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Millions of attempts to access child abuse content during UK lockdown

Image credit: Dreamstime

The Internet Watch Foundation (IWF) has reported that people in the UK have attempted to access illegal child abuse content online more than eight million times during the coronavirus pandemic.

The IWF, which aims to minimise the availability of sexual abuse content online, based its estimate on data from three unidentified consumer tech companies. The organisation blocked and filtered at least 8.8 million attempts by UK internet users to access images and videos of child sex abuse during a month-long period (between March and April) during the coronavirus lockdown.

The companies registered each time a UK internet user attempted to access a URL stored in a list of URLs managed by the IWF. This URL list is used by internet companies to block access to sites known to contain child sexual abuse content, which is hosted outside the UK. When a user attempts to access a URL on the list, the user is served a notice making them aware of why they have been blocked from accessing the content and points them towards a child protection website which provides anonymous support to address urges to view child sexual abuse material.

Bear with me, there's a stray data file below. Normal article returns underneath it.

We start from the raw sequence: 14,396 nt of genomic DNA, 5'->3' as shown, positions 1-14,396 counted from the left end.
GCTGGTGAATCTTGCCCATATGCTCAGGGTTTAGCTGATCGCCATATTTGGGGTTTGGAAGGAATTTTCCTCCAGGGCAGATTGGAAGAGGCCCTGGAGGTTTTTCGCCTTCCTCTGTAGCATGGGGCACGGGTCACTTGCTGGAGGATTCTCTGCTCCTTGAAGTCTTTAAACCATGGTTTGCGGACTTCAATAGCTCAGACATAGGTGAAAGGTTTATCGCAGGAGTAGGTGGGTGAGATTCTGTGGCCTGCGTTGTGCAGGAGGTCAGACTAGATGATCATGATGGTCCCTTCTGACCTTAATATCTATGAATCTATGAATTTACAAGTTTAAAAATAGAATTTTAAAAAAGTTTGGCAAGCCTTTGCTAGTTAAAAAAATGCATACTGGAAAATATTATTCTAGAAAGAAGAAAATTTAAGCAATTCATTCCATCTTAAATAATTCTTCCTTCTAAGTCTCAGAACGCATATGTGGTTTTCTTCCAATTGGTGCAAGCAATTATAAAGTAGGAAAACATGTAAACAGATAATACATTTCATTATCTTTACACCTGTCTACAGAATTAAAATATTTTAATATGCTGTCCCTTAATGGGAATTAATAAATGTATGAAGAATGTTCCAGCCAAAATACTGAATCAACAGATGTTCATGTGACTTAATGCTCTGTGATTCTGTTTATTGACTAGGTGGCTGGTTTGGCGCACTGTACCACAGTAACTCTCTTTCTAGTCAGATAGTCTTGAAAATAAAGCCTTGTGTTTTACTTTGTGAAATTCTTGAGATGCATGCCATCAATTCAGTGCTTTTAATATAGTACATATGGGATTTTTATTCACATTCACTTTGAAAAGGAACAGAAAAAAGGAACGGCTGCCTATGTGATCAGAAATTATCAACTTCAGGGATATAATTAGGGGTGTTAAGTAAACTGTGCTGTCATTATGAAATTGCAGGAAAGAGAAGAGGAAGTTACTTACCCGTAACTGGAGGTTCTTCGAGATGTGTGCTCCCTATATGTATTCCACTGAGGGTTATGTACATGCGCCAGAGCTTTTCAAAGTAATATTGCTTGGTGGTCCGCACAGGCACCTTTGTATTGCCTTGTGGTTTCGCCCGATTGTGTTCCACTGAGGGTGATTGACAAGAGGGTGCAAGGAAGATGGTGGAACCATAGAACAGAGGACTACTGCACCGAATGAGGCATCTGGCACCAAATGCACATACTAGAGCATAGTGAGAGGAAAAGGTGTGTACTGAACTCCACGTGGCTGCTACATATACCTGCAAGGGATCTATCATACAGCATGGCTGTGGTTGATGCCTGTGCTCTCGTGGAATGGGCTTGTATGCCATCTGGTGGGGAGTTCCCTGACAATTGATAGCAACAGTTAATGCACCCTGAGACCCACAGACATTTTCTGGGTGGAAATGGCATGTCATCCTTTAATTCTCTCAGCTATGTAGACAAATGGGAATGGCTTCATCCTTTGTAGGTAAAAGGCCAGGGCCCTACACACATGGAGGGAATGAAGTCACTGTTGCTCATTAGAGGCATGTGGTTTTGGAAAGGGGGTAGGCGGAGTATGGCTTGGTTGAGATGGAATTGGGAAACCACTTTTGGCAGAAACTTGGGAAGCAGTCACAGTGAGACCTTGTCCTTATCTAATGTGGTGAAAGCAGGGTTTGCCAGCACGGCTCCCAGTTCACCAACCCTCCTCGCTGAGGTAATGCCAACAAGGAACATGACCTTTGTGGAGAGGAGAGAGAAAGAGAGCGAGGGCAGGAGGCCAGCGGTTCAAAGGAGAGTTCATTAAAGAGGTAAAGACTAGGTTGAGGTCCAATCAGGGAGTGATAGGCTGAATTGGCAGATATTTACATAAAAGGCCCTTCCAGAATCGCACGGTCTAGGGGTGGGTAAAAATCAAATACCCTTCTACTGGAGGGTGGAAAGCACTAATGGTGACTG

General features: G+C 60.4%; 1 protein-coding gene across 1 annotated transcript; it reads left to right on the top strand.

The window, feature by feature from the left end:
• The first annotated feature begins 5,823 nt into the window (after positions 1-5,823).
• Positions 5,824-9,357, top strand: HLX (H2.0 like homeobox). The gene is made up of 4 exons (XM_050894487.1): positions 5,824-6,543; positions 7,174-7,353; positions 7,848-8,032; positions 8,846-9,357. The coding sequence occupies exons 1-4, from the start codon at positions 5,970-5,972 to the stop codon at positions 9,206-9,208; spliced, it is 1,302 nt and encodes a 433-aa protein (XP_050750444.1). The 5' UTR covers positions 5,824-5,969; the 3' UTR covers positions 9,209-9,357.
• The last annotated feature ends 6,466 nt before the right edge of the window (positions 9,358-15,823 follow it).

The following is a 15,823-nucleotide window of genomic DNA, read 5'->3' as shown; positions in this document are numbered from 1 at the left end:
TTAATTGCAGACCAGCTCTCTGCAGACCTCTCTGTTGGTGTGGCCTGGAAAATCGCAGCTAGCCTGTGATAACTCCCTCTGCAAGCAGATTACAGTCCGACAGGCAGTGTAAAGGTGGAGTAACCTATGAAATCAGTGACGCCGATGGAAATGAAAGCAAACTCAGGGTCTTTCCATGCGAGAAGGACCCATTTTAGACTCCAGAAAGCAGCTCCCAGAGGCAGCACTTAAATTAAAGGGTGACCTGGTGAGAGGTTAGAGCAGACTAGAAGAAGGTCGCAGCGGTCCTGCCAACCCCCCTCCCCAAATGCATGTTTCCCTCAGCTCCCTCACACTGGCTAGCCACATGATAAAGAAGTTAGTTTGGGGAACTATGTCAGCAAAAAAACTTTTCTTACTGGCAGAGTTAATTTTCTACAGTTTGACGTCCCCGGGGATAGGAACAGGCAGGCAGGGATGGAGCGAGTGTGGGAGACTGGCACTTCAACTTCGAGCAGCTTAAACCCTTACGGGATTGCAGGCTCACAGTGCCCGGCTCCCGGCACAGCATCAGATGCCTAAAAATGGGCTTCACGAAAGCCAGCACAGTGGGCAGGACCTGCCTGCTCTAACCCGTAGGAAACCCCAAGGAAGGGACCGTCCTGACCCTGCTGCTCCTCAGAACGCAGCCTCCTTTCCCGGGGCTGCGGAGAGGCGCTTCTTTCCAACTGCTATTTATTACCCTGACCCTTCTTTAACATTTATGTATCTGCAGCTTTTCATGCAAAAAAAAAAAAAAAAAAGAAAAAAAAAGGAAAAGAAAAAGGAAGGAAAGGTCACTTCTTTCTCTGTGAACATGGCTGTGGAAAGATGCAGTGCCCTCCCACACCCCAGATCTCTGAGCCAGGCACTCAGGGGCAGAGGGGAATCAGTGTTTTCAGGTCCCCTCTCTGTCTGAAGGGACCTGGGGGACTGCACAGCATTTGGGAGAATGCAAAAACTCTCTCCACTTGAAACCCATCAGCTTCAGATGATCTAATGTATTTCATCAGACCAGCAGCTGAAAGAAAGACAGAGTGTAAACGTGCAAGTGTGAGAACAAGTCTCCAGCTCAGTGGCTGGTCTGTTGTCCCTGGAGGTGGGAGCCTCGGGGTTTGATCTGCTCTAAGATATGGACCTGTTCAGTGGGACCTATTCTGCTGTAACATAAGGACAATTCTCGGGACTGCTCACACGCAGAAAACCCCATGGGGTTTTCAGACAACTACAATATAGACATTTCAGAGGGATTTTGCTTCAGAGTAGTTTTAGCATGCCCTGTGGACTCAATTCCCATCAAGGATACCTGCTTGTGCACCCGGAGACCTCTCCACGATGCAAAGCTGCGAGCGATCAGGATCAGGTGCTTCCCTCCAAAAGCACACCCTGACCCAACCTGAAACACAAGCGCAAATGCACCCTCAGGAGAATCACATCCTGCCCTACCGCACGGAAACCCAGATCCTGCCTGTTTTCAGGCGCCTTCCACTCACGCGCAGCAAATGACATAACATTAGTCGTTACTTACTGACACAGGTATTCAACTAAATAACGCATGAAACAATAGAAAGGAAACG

“This is the first time we have had this data made available to us and it just goes to show how important the URL list is,” said Susie Hargreaves, CEO of the IWF. “Without it, child sexual abuse material would have been accessed millions of times in this period alone.”

“While we have no like-for-like data to compare it with, the fact so many of these attempts have been blocked suggests the scale of the issue of public demand is quite staggering and something we need to remain vigilant against.”

The IWF warns that the true figure is likely to be higher, as data sets were used from just three internet companies.

“We need to face up to the fact there is a demand in the UK for this material. Given that this data comes from just three UK tech companies, 8.8 million attempts is a conservative picture and the scale is much bigger, possibly millions more,” Hargreaves added. She called on other UK internet companies to offer protections by filtering URLs on the IWF list.

According to a recent IWF report, children aged from 11 to 13 account for almost half of child abuse images. A small fraction (less than one per cent) of these images are hosted on UK servers.

This week, the National Crime Agency reported that it is investigating more than 120 cases of Zoom video conferences being hijacked by provocateurs to display images of child abuse.

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